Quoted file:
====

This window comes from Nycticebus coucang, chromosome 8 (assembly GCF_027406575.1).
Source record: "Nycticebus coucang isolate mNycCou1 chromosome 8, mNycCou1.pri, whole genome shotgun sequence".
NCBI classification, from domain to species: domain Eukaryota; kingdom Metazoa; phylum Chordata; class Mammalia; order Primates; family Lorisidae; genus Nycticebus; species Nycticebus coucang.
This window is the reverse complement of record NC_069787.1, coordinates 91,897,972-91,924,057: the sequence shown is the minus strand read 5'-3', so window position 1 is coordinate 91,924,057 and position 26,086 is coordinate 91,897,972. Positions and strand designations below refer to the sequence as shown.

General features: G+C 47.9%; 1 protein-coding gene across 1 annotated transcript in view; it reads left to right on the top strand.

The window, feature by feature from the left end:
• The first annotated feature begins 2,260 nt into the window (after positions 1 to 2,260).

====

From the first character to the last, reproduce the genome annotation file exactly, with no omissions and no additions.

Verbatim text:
This window comes from Nycticebus coucang, chromosome 8 (assembly GCF_027406575.1).
Source record: "Nycticebus coucang isolate mNycCou1 chromosome 8, mNycCou1.pri, whole genome shotgun sequence".
NCBI classification, from domain to species: domain Eukaryota; kingdom Metazoa; phylum Chordata; class Mammalia; order Primates; family Lorisidae; genus Nycticebus; species Nycticebus coucang.
This window is the reverse complement of record NC_069787.1, coordinates 91,897,972-91,924,057: the sequence shown is the minus strand read 5'-3', so window position 1 is coordinate 91,924,057 and position 26,086 is coordinate 91,897,972. Positions and strand designations below refer to the sequence as shown.

General features: G+C 47.9%; 1 protein-coding gene across 1 annotated transcript in view; it reads left to right on the top strand.

The window, feature by feature from the left end:
• The first annotated feature begins 2,260 nt into the window (after positions 1 to 2,260).